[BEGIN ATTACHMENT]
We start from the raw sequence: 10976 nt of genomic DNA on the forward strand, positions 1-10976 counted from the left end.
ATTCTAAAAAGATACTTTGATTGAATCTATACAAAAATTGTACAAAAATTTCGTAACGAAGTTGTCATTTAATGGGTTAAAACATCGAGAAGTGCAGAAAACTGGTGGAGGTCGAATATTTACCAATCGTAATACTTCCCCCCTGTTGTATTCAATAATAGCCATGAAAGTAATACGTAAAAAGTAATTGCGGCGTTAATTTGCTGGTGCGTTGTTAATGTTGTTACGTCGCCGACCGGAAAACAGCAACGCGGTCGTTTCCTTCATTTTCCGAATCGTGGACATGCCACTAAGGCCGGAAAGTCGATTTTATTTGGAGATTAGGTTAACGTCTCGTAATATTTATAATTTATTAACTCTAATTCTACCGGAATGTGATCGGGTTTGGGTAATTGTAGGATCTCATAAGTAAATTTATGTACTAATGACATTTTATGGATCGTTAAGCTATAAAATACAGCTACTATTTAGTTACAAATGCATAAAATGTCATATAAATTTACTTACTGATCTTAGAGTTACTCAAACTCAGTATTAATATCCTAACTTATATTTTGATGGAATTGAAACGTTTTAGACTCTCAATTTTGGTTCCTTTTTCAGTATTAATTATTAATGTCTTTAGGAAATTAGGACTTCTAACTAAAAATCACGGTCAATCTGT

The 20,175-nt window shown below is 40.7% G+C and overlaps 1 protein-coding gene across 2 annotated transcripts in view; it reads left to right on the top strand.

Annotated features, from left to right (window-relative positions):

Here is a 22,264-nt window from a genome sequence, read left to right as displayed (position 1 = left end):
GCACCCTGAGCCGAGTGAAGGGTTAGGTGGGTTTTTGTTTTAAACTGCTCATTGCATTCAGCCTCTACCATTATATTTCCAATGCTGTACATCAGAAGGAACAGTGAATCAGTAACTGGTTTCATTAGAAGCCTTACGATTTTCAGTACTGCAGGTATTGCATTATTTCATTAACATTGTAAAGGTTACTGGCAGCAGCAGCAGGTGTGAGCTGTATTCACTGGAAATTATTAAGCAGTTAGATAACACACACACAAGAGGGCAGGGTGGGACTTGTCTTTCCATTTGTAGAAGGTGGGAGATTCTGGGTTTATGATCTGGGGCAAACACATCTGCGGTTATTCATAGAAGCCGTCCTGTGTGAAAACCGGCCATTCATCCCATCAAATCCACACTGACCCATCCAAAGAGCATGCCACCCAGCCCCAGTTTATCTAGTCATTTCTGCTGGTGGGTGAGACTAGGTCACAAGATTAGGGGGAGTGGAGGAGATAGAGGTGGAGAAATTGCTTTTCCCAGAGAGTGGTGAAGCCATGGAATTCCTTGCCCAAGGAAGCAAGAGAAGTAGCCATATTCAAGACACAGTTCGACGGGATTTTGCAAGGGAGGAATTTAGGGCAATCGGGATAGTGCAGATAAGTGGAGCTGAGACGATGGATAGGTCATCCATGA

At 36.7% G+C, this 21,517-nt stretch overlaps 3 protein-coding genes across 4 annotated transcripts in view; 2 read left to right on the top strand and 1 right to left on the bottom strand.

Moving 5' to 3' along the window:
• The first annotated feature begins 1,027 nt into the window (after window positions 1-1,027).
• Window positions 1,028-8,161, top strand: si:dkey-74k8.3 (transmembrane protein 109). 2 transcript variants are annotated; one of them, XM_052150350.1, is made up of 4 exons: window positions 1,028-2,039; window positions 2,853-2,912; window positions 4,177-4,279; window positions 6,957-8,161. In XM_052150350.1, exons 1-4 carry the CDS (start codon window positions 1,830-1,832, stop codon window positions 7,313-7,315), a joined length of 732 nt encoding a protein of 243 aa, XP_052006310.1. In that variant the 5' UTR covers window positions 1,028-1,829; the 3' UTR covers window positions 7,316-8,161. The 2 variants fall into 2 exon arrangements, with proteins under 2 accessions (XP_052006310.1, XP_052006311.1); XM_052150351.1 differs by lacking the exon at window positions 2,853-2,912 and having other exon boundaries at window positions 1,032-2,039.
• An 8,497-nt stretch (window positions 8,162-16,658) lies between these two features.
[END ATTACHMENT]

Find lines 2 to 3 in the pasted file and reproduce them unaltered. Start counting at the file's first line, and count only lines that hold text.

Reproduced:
ATTCTAAAAAGATACTTTGATTGAATCTATACAAAAATTGTACAAAAATTTCGTAACGAAGTTGTCATTTAATGGGTTAAAACATCGAGAAGTGCAGAAAACTGGTGGAGGTCGAATATTTACCAATCGTAATACTTCCCCCCTGTTGTATTCAATAATAGCCATGAAAGTAATACGTAAAAAGTAATTGCGGCGTTAATTTGCTGGTGCGTTGTTAATGTTGTTACGTCGCCGACCGGAAAACAGCAACGCGGTCGTTTCCTTCATTTTCCGAATCGTGGACATGCCACTAAGGCCGGAAAGTCGATTTTATTTGGAGATTAGGTTAACGTCTCGTAATATTTATAATTTATTAACTCTAATTCTACCGGAATGTGATCGGGTTTGGGTAATTGTAGGATCTCATAAGTAAATTTATGTACTAATGACATTTTATGGATCGTTAAGCTATAAAATACAGCTACTATTTAGTTACAAATGCATAAAATGTCATATAAATTTACTTACTGATCTTAGAGTTACTCAAACTCAGTATTAATATCCTAACTTATATTTTGATGGAATTGAAACGTTTTAGACTCTCAATTTTGGTTCCTTTTTCAGTATTAATTATTAATGTCTTTAGGAAATTAGGACTTCTAACTAAAAATCACGGTCAATCTGT

The 20,175-nt window shown below is 40.7% G+C and overlaps 1 protein-coding gene across 2 annotated transcripts in view; it reads left to right on the top strand.